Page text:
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The view always gets scary before it gets better

Laker Notes


ZHANGI once heard someone say that no one truly fears heights. Rather, one fears falling.

I’m not interested in arguing semantics, no matter how much I appreciate diction and the English language, but all I’m thinking about when I’m 500 feet off the ground is: “Oh no oh no oh no oh no” and “What font should I use for my will?”

Yet despite my belief that humans are not biologically meant to be suspended half a mile in the air, it hasn’t stopped me from visiting countless towering landmarks during family vacations.

I’ve ridden an elevator to the top of the Seattle Space Needle (and spent every photo spitting my hair out of my face, courtesy of the wind); I’ve tentatively peeked over the side of the Empire State Building in New York City (valiantly clutching my mom’s hand the entire time); I’ve stumbled across the Capilano Suspension Bridge in Vancouver, B.C., (my knuckles still have not returned to their normal shade); and I’ve climbed the steps of the Great Wall of China in Beijing (which I only spent about 30 minutes on, and waited in the gift shop area for the rest of the three hours.)

As you can see, I clearly made the most out of every occasion.

Fine, I didn’t. Which is frustrating to look back on. My fear of heights has kept me from experiencing things to the fullest in so many situations. And every time it happens, I berate myself for not being strong enough to overcome it.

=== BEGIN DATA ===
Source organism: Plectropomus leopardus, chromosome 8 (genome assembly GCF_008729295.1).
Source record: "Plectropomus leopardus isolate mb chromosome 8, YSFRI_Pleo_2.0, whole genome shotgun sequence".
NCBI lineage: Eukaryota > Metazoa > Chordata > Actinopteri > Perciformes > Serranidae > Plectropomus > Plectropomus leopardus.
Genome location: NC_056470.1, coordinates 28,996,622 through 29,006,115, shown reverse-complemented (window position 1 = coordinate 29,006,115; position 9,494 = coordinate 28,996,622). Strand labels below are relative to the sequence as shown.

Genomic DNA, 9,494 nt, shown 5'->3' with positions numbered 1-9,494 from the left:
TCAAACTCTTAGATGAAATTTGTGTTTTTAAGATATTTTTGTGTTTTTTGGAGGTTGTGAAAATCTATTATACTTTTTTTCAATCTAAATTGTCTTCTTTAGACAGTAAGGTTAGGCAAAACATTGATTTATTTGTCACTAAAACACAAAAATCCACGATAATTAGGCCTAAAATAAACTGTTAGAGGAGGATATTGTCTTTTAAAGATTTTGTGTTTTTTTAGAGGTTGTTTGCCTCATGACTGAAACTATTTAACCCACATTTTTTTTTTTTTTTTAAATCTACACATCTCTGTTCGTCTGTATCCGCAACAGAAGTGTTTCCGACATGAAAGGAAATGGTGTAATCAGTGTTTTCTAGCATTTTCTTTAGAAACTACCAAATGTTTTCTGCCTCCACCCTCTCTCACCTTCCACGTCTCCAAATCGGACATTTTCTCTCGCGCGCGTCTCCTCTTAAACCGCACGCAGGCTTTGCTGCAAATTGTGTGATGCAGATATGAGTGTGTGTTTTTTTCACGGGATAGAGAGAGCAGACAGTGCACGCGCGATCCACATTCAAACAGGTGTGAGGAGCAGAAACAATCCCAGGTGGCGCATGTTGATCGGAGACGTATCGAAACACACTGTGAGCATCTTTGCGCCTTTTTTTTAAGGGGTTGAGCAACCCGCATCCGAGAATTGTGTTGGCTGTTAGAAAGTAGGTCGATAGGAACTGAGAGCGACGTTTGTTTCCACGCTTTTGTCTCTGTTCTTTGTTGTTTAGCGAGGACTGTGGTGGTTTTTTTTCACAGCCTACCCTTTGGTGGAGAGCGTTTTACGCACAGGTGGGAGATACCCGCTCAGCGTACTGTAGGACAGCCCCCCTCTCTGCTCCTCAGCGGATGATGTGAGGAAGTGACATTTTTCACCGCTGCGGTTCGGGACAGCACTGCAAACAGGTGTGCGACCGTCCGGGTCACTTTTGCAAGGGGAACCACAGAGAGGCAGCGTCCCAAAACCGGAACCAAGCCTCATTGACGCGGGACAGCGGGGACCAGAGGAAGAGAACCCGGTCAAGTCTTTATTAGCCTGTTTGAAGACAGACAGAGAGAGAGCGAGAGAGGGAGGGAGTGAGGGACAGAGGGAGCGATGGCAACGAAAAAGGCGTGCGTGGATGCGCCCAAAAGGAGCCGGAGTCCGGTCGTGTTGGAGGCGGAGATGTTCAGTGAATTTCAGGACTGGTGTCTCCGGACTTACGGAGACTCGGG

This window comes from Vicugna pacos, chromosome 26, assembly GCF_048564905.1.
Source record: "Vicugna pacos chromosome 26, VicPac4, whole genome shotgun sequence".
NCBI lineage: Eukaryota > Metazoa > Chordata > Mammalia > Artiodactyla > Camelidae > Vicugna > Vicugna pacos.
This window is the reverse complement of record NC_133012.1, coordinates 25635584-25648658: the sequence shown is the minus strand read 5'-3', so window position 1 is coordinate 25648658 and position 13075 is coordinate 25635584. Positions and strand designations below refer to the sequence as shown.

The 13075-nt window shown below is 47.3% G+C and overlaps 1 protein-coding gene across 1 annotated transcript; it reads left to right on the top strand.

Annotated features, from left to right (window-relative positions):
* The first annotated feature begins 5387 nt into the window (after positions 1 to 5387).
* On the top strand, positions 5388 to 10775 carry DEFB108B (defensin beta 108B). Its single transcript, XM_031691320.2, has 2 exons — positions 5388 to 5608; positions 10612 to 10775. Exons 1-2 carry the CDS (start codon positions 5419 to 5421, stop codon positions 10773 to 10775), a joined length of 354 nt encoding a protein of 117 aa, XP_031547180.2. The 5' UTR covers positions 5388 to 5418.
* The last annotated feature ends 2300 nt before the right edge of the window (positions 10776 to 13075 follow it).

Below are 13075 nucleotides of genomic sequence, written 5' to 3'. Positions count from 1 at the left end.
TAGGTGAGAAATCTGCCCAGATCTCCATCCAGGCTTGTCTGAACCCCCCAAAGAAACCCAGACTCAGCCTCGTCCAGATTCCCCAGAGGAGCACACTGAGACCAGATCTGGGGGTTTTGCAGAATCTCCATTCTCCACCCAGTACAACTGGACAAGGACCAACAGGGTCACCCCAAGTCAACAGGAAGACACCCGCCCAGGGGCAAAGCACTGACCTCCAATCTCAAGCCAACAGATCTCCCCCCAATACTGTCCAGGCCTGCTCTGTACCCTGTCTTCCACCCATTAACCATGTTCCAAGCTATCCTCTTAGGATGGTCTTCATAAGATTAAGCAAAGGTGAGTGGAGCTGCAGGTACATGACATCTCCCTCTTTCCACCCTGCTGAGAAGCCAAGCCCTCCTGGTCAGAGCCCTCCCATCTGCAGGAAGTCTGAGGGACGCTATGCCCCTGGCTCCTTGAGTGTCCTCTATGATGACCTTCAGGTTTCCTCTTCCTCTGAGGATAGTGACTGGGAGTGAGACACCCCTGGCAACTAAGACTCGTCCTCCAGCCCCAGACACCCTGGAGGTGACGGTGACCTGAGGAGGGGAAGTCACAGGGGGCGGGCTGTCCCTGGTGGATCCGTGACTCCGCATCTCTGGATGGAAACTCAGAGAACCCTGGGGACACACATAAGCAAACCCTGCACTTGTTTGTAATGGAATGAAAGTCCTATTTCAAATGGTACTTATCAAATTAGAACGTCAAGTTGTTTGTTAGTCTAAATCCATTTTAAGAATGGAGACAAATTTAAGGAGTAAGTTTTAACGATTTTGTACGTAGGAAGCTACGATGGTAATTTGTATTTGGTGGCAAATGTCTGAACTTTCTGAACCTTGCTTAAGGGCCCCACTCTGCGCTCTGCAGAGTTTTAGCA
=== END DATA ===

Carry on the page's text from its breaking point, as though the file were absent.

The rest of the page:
When I went to Arches National Park in Utah this past summer, however, that changed. Because on June 19, I hiked up to an elevation of 480 feet, scaled a narrow rock ledge for 200 yards, stood at the base of Delicate Arch, looked down into the vast canyon and felt no fear at all.

There were no sweaty palms, no racing pulses — just a silent awe, a deep respect for the infinite strength and beauty of nature that nothing could ever emulate.

I don’t know why I wasn’t paralyzed by fear that day. Whether it was exhaustion, a miracle or simply a chemical reaction in my brain, I may never find out.

Whatever it was, it made me fearless, if only for a moment. And I know I’ll do anything to feel that way again, even if it means 17 more years of lofty space needles and suspension bridges. Because some things are too important to miss.

I still haven’t figured out whether I’m afraid of heights or of falling. But who cares? I’ll take them both. I don’t have time to sit here and argue semantics — I’ve got mountains to see.

Lake Oswego High School senior Serena Zhang is one of two Laker Notes columnists. She is one of the new columnists for the 2016-17 year, and this is her first column. Contact her at This email address is being protected from spambots. You need JavaScript enabled to view it..